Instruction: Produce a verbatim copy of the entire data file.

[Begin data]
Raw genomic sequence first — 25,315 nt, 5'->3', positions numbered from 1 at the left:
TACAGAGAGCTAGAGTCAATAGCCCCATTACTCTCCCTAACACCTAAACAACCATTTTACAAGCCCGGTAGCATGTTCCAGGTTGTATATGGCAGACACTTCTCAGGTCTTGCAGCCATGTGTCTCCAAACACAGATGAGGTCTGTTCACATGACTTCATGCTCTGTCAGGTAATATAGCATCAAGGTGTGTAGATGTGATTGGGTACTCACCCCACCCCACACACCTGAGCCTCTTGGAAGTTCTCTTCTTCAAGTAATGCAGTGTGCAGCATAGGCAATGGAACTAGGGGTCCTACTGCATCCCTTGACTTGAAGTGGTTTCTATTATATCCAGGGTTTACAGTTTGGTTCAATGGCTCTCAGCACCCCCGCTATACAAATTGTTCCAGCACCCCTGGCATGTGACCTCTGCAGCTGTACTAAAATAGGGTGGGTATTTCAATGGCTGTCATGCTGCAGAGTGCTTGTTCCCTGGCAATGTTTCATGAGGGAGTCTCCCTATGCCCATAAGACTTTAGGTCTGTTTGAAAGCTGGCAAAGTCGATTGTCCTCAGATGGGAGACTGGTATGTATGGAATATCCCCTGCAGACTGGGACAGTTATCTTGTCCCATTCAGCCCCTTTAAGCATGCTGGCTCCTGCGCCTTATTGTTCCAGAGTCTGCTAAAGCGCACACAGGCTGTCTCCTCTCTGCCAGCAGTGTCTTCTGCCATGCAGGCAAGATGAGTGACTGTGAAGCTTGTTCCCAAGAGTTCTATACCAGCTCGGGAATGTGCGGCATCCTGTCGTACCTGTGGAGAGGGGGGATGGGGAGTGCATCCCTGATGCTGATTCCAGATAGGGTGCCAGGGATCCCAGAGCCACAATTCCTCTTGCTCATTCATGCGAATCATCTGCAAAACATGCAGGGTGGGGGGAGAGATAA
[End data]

Raw genomic sequence first — 25,315 nt, 5'->3', positions numbered from 1 at the left:
TACAGAGAGCTAGAGTCAATAGCCCCATTACTCTCCCTAACACCTAAACAACCATTTTACAAGCCCGGTAGCATGTTCCAGGTTGTATATGGCAGACACTTCTCAGGTCTTGCAGCCATGTGTCTCCAAACACAGATGAGGTCTGTTCACATGACTTCATGCTCTGTCAGGTAATATAGCATCAAGGTGTGTAGATGTGATTGGGTACTCACCCCACCCCACACACCTGAGCCTCTTGGAAGTTCTCTTCTTCAAGTAATGCAGTGTGCAGCATAGGCAATGGAACTAGGGGTCCTACTGCATCCCTTGACTTGAAGTGGTTTCTATTATATCCAGGGTTTACAGTTTGGTTCAATGGCTCTCAGCACCCCCGCTATACAAATTGTTCCAGCACCCCTGGCATGTGACCTCTGCAGCTGTACTAAAATAGGGTGGGTATTTCAATGGCTGTCATGCTGCAGAGTGCTTGTTCCCTGGCAATGTTTCATGAGGGAGTCTCCCTATGCCCATAAGACTTTAGGTCTGTTTGAAAGCTGGCAAAGTCGATTGTCCTCAGATGGGAGACTGGTATGTATGGAATATCCCCTGCAGACTGGGACAGTTATCTTGTCCCATTCAGCCCCTTTAAGCATGCTGGCTCCTGCGCCTTATTGTTCCAGAGTCTGCTAAAGCGCACACAGGCTGTCTCCTCTCTGCCAGCAGTGTCTTCTGCCATGCAGGCAAGATGAGTGACTGTGAAGCTTGTTCCCAAGAGTTCTATACCAGCTCGGGAATGTGCGGCATCCTGTCGTACCTGTGGAGAGGGGGGATGGGGAGTGCATCCCTGATGCTGATTCCAGATAGGGTGCCAGGGATCCCAGAGCCACAATTCCTCTTGCTCATTCATGCGAATCATCTGCAAAACATGCAGGGTGGGGGGAGAGATAA